SureStart claims that it enables anyone to buy or sell digital financial services, instantly and seamlessly, by using the cloud-based Briisk Instant Transaction Platform.
CompareGuru provides free, unbiased side-by-side quotes on short-term and long-term insurance products, ranging from vehicle insurance and life insurance to building insurance.
In a statement at the time, SureStart said CompareGuru — which was founded in 2013 by Ryan Marx with the help of seed money from Silvertree and UK investors Kingsway Capital — had joined the its stable effective from 1 June.
Marx in 2017 exited CompareGuru, selling his 10% stake back to Silvertree (see this story).
Travelstart buys Club Travel Group
Travelstart in June announced that it had acquired Southern Africa’s Club Travel Group for an undisclosed sum (see this story).
The acquisition involved Travelstart wholly acquiring the Club Travel Group and its subsidiaries and the deal was subject to the approval of South Africa’s Competition Commission. The transaction was formally completed and approved in October.
Travelstart said in a statement in October that the acquisition will boost Travelstart’s offering by adding Club Travel’s established complementary corporate and franchise divisions to create one of Africa’s largest, full-service travel groups (see this story).
“We are thrilled to officially welcome Club Travel as the newest member of the Travelstart family,” said CEO Stephan Ekbergh at the time (pictured above).
Johannesburg startup Touchsides revealed to Ventureburn earlier this year that it was acquired by a European company in January.
Two months on, the startup’s co-founder Gary Kaplan remained mum on the name of the firm that had bought a majority stake in his company (see this story).
Speaking to Ventureburn in March, Kaplan — who founded the consumer insights and brand management platform in 2013 with former Blue Label Telecoms colleague David Fraser — said the acquisition, which was concluded in January, was “quite sensitive” and that he therefore could not divulge the details around the deal.
Kaplan however did say that he and co-founder David Fraser would be staying on and retaining a minority stake in the company.
He said the European company had bought out the remaining shareholders, including investors Paper Plane Ventures, which last year invested an undisclosed amount in the startup.
Touchsides uses in-store touchpoints at point-of-sale points and via mobile phones to collect data on consumer behaviour for retailers and brand marketers.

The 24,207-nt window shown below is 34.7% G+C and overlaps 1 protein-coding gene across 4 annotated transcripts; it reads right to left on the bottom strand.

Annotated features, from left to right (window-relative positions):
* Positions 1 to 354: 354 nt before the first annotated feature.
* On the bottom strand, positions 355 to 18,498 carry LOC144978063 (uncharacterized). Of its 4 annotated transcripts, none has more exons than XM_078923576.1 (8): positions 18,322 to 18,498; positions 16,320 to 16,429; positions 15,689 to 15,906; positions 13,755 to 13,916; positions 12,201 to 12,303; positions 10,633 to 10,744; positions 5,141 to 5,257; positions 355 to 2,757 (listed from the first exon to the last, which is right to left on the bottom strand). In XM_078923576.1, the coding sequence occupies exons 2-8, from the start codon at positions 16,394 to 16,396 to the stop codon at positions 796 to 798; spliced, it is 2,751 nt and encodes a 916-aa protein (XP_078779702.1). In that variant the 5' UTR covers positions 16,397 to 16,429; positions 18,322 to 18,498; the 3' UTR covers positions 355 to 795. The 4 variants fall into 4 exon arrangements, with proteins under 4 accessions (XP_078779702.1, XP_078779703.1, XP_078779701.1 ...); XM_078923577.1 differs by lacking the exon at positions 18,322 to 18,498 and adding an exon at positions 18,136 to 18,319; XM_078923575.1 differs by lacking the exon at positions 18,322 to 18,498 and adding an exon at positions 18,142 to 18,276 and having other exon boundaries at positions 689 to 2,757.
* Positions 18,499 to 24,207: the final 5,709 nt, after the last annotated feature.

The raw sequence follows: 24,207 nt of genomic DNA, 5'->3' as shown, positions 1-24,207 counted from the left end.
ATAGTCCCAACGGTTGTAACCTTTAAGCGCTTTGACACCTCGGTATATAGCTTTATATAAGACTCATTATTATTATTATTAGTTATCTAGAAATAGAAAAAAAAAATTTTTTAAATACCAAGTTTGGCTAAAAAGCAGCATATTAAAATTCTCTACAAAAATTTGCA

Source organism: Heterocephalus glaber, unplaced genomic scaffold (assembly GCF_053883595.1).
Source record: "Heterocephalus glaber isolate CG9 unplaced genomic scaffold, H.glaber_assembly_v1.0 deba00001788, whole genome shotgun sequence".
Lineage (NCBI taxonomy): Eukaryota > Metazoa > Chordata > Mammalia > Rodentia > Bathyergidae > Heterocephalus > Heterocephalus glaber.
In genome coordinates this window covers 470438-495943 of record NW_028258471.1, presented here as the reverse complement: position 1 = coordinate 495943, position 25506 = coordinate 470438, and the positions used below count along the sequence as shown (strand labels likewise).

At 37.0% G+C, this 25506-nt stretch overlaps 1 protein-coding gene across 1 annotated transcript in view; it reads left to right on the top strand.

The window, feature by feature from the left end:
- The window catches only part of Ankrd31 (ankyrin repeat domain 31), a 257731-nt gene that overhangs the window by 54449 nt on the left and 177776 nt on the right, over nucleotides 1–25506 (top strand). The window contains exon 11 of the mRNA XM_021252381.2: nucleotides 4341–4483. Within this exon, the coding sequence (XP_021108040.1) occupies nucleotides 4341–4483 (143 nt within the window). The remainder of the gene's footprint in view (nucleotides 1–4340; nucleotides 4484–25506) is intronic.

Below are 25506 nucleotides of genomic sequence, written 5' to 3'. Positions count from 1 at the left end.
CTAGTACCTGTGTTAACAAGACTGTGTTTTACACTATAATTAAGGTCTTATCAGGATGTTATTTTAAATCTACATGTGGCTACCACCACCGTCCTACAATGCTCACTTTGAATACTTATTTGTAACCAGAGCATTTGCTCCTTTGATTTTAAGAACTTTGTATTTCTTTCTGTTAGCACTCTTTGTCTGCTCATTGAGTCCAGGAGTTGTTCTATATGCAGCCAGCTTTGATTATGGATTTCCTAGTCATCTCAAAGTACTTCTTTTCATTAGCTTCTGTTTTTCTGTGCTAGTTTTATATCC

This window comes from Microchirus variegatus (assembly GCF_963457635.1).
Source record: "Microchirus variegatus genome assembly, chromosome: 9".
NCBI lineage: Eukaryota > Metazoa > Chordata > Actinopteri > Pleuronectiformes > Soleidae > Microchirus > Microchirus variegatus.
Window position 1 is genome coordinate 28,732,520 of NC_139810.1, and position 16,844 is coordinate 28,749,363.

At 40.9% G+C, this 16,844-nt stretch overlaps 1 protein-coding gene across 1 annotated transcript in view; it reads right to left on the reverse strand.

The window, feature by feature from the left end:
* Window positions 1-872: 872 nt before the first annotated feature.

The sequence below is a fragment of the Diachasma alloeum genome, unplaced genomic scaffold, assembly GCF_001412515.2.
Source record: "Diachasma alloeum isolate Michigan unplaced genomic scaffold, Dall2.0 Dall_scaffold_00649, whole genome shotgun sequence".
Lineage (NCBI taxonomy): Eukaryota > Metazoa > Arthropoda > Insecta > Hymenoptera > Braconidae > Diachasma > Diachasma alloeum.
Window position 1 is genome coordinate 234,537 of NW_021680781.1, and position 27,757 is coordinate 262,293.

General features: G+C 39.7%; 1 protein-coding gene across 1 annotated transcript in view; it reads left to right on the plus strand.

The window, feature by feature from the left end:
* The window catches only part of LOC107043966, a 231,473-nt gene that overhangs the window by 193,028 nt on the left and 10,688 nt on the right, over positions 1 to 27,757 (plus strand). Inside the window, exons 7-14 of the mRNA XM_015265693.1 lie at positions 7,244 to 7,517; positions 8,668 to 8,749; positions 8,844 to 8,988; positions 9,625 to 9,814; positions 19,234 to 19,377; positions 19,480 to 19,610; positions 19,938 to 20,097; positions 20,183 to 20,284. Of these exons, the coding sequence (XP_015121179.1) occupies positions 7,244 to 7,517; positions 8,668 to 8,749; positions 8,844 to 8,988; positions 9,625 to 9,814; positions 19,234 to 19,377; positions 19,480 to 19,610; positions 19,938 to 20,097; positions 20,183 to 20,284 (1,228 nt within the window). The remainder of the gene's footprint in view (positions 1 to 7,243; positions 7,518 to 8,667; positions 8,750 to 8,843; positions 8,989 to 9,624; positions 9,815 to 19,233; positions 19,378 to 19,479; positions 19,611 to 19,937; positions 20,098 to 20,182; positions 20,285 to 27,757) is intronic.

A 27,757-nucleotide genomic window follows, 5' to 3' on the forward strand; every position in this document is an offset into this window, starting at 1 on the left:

Cortex Group acquires Tesla Water solution
In May, Cortex Group, the holding company of Cape Town based artificial intelligence (AI) startup Cortex Logic, announced that it would acquire Tesla Water’s water quality monitoring solution (see this story).
In a statement at the time, Cortex Logic — which in February announced that it had secured an investment from an undisclosed investor (see this story) — said its holding company Cortex Group was in the process of signing a “definitive agreement” to acquire Tesla Water’s Smart Water Pro solution.
Cortex Logic, founded by Jacques Ludik (pictured above) in 2015, said at the time of the acquisition that the solution would be housed inside Water Mathematics, a stand-alone business that has been operating within Cortex Group since January this year.
At the time Ludik would not disclose to Ventureburn how much Cortex Group would pay to acquire the water quality monitoring solution, but when pushed to comment in an email, he was able to reveal that it was “less than R50-million”.
Founder sells EmptyTrips
While Coetzee (pictured above) did not say who had acquired the company, Unicorn Capital Partners executive assistant Kayleigh van der Hoff told Ventureburn at the time that the fund — which at the time had a 20% stake in Empty Trips — was exiting the company.
In October 2017 the startup clinched what it claimed is a “multi-million rand” investment from Unicorn Capital Partners, in return for a 20% equity stake (see this story).